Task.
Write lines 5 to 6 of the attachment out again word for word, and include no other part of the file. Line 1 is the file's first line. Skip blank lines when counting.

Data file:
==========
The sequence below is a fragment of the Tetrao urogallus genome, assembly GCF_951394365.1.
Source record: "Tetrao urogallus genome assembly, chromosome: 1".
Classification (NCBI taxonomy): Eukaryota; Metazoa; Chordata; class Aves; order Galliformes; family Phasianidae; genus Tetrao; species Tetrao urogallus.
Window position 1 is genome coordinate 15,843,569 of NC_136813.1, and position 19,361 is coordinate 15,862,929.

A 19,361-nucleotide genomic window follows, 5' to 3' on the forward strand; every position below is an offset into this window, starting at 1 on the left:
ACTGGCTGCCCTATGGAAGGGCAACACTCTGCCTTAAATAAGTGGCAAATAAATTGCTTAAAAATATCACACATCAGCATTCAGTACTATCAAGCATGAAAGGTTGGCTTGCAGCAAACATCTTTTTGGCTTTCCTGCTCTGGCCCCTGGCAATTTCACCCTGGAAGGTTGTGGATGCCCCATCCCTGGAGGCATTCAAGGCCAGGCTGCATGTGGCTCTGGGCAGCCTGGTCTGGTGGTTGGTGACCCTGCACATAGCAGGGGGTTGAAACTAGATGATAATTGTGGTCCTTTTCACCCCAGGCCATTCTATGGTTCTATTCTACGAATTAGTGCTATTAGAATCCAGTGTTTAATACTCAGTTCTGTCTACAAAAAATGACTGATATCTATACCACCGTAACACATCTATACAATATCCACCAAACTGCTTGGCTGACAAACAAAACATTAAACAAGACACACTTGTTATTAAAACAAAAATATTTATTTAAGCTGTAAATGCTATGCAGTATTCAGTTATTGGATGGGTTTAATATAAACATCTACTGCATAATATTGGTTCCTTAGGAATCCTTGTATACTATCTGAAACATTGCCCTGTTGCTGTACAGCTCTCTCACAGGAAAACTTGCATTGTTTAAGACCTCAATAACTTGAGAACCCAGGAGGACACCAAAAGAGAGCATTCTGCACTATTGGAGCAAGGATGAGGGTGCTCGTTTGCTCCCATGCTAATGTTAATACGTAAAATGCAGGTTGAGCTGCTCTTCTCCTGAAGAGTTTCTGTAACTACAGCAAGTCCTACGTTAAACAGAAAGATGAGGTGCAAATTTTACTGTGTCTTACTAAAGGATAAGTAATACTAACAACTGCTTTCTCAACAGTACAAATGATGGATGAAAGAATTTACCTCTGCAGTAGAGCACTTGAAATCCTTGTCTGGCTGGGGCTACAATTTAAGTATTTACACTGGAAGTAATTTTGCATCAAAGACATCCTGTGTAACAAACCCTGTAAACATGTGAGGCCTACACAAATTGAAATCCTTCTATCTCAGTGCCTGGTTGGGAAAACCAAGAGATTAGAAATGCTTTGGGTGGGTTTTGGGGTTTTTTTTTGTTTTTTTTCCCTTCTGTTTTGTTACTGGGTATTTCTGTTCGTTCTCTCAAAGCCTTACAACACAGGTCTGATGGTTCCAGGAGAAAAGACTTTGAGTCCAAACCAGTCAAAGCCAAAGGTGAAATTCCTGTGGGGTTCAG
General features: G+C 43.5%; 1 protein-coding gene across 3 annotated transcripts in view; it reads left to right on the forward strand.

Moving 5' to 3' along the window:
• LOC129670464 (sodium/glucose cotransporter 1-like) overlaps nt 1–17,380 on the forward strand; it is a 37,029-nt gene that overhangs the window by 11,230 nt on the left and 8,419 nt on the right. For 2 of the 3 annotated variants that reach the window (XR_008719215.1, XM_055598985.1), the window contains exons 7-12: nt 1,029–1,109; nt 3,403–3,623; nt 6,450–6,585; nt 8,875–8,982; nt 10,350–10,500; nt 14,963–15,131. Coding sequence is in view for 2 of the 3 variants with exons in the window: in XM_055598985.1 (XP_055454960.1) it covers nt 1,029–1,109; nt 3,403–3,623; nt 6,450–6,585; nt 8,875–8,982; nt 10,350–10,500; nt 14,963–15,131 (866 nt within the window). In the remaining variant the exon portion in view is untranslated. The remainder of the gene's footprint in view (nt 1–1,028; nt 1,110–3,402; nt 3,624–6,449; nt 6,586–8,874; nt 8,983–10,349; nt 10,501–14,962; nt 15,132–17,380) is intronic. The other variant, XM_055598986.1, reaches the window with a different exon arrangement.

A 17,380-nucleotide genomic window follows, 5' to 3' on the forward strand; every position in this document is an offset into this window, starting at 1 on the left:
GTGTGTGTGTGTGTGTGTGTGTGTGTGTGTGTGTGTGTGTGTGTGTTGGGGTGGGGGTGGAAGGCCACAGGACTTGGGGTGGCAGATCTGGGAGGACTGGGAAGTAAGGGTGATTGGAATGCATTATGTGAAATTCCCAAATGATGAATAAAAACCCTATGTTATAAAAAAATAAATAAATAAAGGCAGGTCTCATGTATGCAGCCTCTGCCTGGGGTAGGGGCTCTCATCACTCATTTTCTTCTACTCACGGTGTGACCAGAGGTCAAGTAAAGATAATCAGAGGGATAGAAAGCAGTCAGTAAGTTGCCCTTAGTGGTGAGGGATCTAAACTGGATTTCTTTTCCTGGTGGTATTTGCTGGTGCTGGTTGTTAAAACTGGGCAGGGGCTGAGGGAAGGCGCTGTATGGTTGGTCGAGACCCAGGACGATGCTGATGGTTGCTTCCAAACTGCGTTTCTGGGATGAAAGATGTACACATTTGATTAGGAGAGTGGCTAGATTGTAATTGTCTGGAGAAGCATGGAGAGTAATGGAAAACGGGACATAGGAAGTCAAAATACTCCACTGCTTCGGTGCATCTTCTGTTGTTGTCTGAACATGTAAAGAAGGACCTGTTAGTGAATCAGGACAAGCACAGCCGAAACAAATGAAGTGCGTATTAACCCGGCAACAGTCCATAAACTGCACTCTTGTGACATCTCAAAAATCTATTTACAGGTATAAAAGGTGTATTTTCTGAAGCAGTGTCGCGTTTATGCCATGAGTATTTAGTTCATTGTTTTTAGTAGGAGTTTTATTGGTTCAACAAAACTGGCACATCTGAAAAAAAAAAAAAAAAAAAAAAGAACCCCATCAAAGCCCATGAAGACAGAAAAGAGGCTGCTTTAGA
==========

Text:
A 19,361-nucleotide genomic window follows, 5' to 3' on the forward strand; every position below is an offset into this window, starting at 1 on the left:
ACTGGCTGCCCTATGGAAGGGCAACACTCTGCCTTAAATAAGTGGCAAATAAATTGCTTAAAAATATCACACATCAGCATTCAGTACTATCAAGCATGAAAGGTTGGCTTGCAGCAAACATCTTTTTGGCTTTCCTGCTCTGGCCCCTGGCAATTTCACCCTGGAAGGTTGTGGATGCCCCATCCCTGGAGGCATTCAAGGCCAGGCTGCATGTGGCTCTGGGCAGCCTGGTCTGGTGGTTGGTGACCCTGCACATAGCAGGGGGTTGAAACTAGATGATAATTGTGGTCCTTTTCACCCCAGGCCATTCTATGGTTCTATTCTACGAATTAGTGCTATTAGAATCCAGTGTTTAATACTCAGTTCTGTCTACAAAAAATGACTGATATCTATACCACCGTAACACATCTATACAATATCCACCAAACTGCTTGGCTGACAAACAAAACATTAAACAAGACACACTTGTTATTAAAACAAAAATATTTATTTAAGCTGTAAATGCTATGCAGTATTCAGTTATTGGATGGGTTTAATATAAACATCTACTGCATAATATTGGTTCCTTAGGAATCCTTGTATACTATCTGAAACATTGCCCTGTTGCTGTACAGCTCTCTCACAGGAAAACTTGCATTGTTTAAGACCTCAATAACTTGAGAACCCAGGAGGACACCAAAAGAGAGCATTCTGCACTATTGGAGCAAGGATGAGGGTGCTCGTTTGCTCCCATGCTAATGTTAATACGTAAAATGCAGGTTGAGCTGCTCTTCTCCTGAAGAGTTTCTGTAACTACAGCAAGTCCTACGTTAAACAGAAAGATGAGGTGCAAATTTTACTGTGTCTTACTAAAGGATAAGTAATACTAACAACTGCTTTCTCAACAGTACAAATGATGGATGAAAGAATTTACCTCTGCAGTAGAGCACTTGAAATCCTTGTCTGGCTGGGGCTACAATTTAAGTATTTACACTGGAAGTAATTTTGCATCAAAGACATCCTGTGTAACAAACCCTGTAAACATGTGAGGCCTACACAAATTGAAATCCTTCTATCTCAGTGCCTGGTTGGGAAAACCAAGAGATTAGAAATGCTTTGGGTGGGTTTTGGGGTTTTTTTTTGTTTTTTTTCCCTTCTGTTTTGTTACTGGGTATTTCTGTTCGTTCTCTCAAAGCCTTACAACACAGGTCTGATGGTTCCAGGAGAAAAGACTTTGAGTCCAAACCAGTCAAAGCCAAAGGTGAAATTCCTGTGGGGTTCAG